Literally: The Bible

And here is that question we’ve all had asked us, “Do you believe the Earth was created 6000 years ago?” Give or take for whatever smug resource our questioner is using. And the question is always a gotcha question, no matter what you say, the one asking it will ridicule you. Not that that matters, we should expect little else from unbelievers, although we should engage them, always trying to help them to see. But Glenn T. Stanton, in yesterday’s Federalist, went through the whole thing, and very well too.


Why? It’s quite simple: Literally no one takes the Bible literally. NO ONE. But otherwise intelligent pollsters and journalists continue to ask the question as a gauge for who really takes the Bible seriously—or too seriously. And Christians continue to play along.

Here, here and here are just a few examples of this. It all shows an embarrassing ignorance of how billions of Christians and Jews approach this important and world-changing book hermeneutically. This is unacceptable.

I’ll Prove It in Ten Seconds

All one need do is open a Bible to any random page. I’ve just slipped my thumb into my closed Bible as I write this and aimlessly opened to Ecclesiastes 10:2, where we read: “The heart of the wise inclines to the right, but the heart of the fool to the left.”

If I say I take Scripture literally, then I must believe my heart—this four-chambered, muscular organ beating in my chest—physically inclines to the left part of my chest cavity because I’m a fool. If I were ever to become wise, it will physically shift toward the right side. My cardiologist would be amazed.

However, if I take these words as true, authoritative, and reliable, rather than literally, they mean my internal self—who I really am—is inclined in a direction exactly opposite of one who is wise. Scripture’s lesson for me? Being wise or a fool has dramatic and polar opposite consequences and affects us internally and externally, right down to our deepest depths.

Let’s do it again for confirmation. I randomly flip over a few books and find myself in Psalm 62. I read here, in verse two, that God is my rock, my salvation, and my fortress. This is good news indeed.

Taken literally, it raises the question as to what kind of rock God is: igneous, sedimentary, or metamorphic? God says he’s my fortress. Is he stone, wooden, or steel? How tall are his walls? What’s his configuration? Am I being disrespectful with such questions?  It seems like it, and that’s the point. If anyone actually took the Bible literally, these would be perfectly reasonable questions for any serious student.

What People Really Mean by the Question

Of course, when we answer “Do you take the Bible literally?” we are simply taking it as short-hand for “Do you take the Bible as truth?” But the faithful student should have long ago dispelled such misinformed assumptions, correcting the questioner with, “You don’t really understand much about Christianity or the Bible, do you?” The serious student of Dante or Shakespeare wouldn’t tolerate such ignorance of their beloved texts. We shouldn’t either.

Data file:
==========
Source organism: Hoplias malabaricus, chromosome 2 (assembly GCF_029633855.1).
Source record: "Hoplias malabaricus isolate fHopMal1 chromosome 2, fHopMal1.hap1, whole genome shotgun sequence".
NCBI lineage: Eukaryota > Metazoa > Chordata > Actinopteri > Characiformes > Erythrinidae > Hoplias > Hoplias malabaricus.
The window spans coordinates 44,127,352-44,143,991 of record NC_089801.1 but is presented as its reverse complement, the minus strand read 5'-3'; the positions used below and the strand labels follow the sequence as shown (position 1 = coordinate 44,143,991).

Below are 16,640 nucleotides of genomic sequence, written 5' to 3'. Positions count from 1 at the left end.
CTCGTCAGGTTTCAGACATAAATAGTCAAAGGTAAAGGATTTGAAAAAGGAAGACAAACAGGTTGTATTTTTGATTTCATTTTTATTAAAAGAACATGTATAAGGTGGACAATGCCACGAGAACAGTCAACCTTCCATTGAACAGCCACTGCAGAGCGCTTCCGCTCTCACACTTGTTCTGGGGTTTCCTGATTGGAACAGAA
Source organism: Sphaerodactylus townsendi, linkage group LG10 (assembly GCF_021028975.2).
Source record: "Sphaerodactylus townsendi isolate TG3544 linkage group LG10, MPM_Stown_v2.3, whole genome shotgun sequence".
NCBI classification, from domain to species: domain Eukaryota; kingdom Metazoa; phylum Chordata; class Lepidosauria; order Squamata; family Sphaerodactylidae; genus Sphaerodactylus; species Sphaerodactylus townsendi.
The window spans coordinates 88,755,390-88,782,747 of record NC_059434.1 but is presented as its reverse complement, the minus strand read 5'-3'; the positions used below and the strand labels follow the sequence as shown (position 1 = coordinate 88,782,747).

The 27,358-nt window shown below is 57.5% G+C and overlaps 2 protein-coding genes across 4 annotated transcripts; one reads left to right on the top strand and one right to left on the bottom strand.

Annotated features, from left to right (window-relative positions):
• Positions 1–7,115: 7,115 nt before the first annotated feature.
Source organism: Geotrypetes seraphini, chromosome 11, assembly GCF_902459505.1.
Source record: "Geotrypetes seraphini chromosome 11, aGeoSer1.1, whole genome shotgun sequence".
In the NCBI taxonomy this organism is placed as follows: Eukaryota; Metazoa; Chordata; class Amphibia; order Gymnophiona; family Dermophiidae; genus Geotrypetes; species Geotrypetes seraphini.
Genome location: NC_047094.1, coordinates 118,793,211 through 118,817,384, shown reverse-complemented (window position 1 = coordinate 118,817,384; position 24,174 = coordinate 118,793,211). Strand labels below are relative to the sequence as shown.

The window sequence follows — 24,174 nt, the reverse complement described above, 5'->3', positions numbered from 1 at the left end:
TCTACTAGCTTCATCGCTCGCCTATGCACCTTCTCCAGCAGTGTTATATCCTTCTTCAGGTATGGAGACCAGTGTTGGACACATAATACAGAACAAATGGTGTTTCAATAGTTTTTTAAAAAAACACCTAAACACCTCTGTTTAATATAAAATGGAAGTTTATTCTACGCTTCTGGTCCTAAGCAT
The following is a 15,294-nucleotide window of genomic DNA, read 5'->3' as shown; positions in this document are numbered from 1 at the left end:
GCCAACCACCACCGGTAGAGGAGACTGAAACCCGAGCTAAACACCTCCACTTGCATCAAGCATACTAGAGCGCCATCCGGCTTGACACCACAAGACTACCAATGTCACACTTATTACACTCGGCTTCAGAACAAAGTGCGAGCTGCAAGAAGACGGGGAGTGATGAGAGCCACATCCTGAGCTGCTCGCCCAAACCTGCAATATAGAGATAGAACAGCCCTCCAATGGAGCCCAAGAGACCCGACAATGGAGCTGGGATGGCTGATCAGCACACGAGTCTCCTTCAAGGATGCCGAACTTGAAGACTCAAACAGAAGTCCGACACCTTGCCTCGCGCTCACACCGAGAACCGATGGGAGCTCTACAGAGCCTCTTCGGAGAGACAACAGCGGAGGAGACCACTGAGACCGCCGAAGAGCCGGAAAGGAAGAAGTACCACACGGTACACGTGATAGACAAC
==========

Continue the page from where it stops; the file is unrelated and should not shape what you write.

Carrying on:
And that is the right answer, as it always has been. And one thing you’ll usually find is that the question wasn’t asked in good faith, anyway. That is sad, but it is.

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8 Responses to Literally: The Bible

  1. Indeed the Bible or Holy Scripture has itself different Genre’s, and Literal is often one of them, but many times the literal is itself sandwiched within other Genre’s also. And this is itself part of Hermeneutics. And btw, NO ONE knows the age of the earth or creation! I am myself an Old Earth Creationist, however, I could be wrong, and it could be a Young Earth? Humility in biblical exegesis is a must!

    Liked by 1 person

    • NEO says:

      That’s the thing, isn’t it? I was involved in a discussion last week that highlighted how different Genesis 1 is from Genesis 2, they read completely differently. Just like I have no real problem with evolution, although humans are a categorical difference, but just can’t get to something coming from nothing, somebody started the whole thing going.


      • To my mind the difference between Genesis 1 & 2 is theological rather than historical! And Darwinian evolution is a no go for me, see Hebrews 11: 3. And humanity surely is a categorical difference in Creation!

        I am an Ex nihilo (Latin) – “out of nothing” guy, i.e. creatio ex nihilo: “creation (by God) out of nothing”. And I still respect the Young Earth position, we really just don’t know? The whole is of course a question of faith! And always faith means “we” just don’t know?

        Liked by 1 person

        • NEO says:

          And that’s the real point for us all. We all have theories that make sense to us – but we don’t know, and won’t in this life.


        • Amen! I have learned the hard way to take my wee, and sometimes weak faith over my mere intellect! And God has given me my will and mind, but it is always leaky! 😉 So often I must simply trust what I cannot understand or prove! And here I say, to God be the Glory! 🙂

          Liked by 1 person

        • NEO says:

          Indeed so! 🙂


  2. the unit says:

    Some folks I know don’t even take one’s ignorance of literary greats lightly. 🙂

    Liked by 1 person

    • NEO says:

      Indeed 🙂


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